EU energy rules could cost NHS over £70 million a year
- Published on Monday, 19 December 2011 12:21
- Posted by Scott Buckler
A proposal for an EU directive designed to encourage countries to reduce their energy consumption is "too rigid and top-heavy" and could cost NHS organisations millions of pounds at a time when the service is already trying to achieve substantial savings
A proposal for an EU directive designed to encourage countries to reduce their energy consumption is "too rigid and top-heavy" and could cost NHS organisations millions of pounds at a time when the service is already trying to achieve substantial savings.
That is the message from the NHS Confederation's European Office, ahead of a vote in the European Parliament's Industry, Research and Energy Committee on the proposed Energy Efficiency Directive tomorrow (Tuesday).
The directive, which aims to reduce Europe's primary energy consumption by 20 per cent by 2020, is due to come into force in the next two years and contains a number of ambitious measures, notably placing heavy emphasis on the need for public sector bodies to lead by example in reducing their energy consumption. In particular, the directive imposes a requirement on public bodies to renovate three per cent of the floor space of their total building stock to high energy efficiency levels each year.
While the NHS leads the way in many areas of the green agenda, the NHS Confederation's European Office says the directive as proposed will have a major impact on the health service at a time when it is striving to achieve £20billion in savings over the next four years.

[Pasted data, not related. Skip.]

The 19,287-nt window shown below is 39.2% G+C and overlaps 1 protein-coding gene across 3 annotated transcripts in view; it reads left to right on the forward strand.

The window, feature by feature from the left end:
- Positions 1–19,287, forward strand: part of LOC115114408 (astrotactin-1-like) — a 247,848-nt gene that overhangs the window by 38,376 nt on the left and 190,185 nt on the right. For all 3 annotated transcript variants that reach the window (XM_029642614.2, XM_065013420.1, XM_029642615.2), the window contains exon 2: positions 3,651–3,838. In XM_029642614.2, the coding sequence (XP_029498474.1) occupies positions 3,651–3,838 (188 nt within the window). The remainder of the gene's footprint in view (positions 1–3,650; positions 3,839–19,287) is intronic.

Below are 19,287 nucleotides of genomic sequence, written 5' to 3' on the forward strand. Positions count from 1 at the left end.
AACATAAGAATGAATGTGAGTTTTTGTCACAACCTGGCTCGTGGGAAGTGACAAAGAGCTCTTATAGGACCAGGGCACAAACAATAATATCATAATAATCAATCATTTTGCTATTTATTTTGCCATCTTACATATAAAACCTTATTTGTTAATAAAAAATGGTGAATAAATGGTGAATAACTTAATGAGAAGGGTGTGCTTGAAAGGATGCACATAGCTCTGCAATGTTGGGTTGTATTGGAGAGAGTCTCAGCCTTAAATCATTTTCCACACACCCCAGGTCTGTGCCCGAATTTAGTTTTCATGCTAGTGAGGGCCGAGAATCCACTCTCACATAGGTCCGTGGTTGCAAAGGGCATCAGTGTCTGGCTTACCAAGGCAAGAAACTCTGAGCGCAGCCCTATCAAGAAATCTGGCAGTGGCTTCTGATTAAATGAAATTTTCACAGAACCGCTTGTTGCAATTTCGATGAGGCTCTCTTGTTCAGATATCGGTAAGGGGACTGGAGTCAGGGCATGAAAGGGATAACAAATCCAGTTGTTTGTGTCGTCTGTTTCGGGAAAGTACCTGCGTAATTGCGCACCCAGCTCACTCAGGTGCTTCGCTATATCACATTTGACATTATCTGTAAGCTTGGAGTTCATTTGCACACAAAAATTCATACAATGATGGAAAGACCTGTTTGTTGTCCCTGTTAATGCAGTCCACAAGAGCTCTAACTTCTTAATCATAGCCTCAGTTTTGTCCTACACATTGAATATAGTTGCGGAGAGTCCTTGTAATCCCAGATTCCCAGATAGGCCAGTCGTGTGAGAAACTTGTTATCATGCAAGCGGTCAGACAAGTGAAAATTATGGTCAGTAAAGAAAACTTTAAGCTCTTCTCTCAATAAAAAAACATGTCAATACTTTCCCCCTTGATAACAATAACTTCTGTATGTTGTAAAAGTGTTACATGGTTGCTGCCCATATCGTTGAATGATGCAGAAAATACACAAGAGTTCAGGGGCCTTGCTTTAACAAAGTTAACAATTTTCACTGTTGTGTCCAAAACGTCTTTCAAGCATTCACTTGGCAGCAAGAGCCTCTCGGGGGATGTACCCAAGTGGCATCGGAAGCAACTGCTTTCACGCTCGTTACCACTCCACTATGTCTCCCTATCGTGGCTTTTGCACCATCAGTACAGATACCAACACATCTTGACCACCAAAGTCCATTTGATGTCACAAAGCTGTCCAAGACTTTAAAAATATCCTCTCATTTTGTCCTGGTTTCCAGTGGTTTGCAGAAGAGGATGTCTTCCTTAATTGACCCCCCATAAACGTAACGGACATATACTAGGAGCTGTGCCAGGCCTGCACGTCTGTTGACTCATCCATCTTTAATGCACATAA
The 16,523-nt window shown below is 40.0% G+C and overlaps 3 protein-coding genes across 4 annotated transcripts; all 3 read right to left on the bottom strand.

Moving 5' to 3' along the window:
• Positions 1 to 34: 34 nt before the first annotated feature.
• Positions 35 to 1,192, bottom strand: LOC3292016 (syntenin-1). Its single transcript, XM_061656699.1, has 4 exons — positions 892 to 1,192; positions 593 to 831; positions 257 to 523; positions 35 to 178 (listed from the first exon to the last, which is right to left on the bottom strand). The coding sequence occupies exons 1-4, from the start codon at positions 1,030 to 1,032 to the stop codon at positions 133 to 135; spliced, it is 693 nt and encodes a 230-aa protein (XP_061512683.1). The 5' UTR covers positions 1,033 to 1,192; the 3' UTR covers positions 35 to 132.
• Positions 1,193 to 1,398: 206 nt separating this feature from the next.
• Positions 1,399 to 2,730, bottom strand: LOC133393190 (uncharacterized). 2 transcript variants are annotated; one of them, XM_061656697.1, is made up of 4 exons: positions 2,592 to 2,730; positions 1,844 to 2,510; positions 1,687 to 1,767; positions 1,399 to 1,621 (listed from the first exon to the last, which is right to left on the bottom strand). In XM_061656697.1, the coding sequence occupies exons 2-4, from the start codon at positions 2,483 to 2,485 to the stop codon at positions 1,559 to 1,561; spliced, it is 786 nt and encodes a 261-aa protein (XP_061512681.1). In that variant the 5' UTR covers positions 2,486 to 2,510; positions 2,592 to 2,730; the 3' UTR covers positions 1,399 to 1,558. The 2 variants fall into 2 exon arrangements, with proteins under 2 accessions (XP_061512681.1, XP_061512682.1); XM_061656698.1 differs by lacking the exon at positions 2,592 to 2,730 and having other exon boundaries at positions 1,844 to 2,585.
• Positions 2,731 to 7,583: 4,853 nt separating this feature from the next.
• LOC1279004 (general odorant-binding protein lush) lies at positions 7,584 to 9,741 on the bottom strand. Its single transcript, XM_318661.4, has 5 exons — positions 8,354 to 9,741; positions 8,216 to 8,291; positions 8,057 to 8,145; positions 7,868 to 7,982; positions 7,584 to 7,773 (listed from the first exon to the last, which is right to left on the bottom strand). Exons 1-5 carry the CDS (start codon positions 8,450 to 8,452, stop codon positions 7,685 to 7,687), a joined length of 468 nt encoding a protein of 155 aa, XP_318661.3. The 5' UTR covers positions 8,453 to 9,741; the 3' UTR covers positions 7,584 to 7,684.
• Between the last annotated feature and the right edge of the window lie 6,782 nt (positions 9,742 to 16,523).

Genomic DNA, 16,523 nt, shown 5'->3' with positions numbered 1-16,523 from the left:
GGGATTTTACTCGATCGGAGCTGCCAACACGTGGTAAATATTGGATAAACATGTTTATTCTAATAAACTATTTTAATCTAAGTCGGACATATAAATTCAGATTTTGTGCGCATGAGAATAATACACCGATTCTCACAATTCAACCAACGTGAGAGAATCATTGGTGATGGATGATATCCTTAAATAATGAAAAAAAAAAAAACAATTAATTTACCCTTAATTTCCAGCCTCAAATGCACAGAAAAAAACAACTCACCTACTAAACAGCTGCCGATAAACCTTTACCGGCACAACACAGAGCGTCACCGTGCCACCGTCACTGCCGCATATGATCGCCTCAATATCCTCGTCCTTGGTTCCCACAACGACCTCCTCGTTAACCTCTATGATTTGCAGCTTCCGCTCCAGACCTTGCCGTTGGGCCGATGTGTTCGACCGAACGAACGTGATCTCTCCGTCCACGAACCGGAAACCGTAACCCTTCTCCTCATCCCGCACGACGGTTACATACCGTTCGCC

The NHS Confederation says the specific requirement of using floor space to help calculate energy reduction targets, rather than looking at buildings as a whole, would limit the ways in which NHS organisations are able to implement energy efficiency measures in their buildings. It may force them to move away from previously planned programmes of work, and develop a piecemeal approach to building renovations, simply to comply with the provisions of this directive.
The NHS Confederation's European Office estimates that this measure could leave the NHS liable for annual costs of more than £70 million in meeting this part of the directive alone. It says that given the NHS' vast, and often Victorian-era estate, the proposal would be especially damaging for acute services, with significant costs incurred to meet high-energy efficient specifications.
Elisabetta Zanon, director of the NHS Confederation's European Office, said:
"The NHS is fully committed to improving its energy efficiency and has made great progress in recent years to become more sustainable and eco-friendly. As the NHS owns a vast and complex estate, we appreciate the need to modernise our buildings, and consume energy more efficiently.
"But these EU proposals are too rigid and top-heavy. They will create a real headache for organisations that are already trying to find sizeable savings. We really don't want to find ourselves in a scenario where we have to divert money away from patient care to pay for costly building renovations.
"We are currently working with EU decision-makers to achieve more flexibility in how the rules are implemented.
"We need to make this directive about more than simply meeting arbitrary targets which impose additional costs on public services at a time when finances are already under real strain. It should allow public bodies to use feasible and proportionate measures to achieve overall reductions in their levels of energy consumption. "
The NHS Confederation is calling for a more flexible approach to allow NHS trusts to reduce their energy consumption.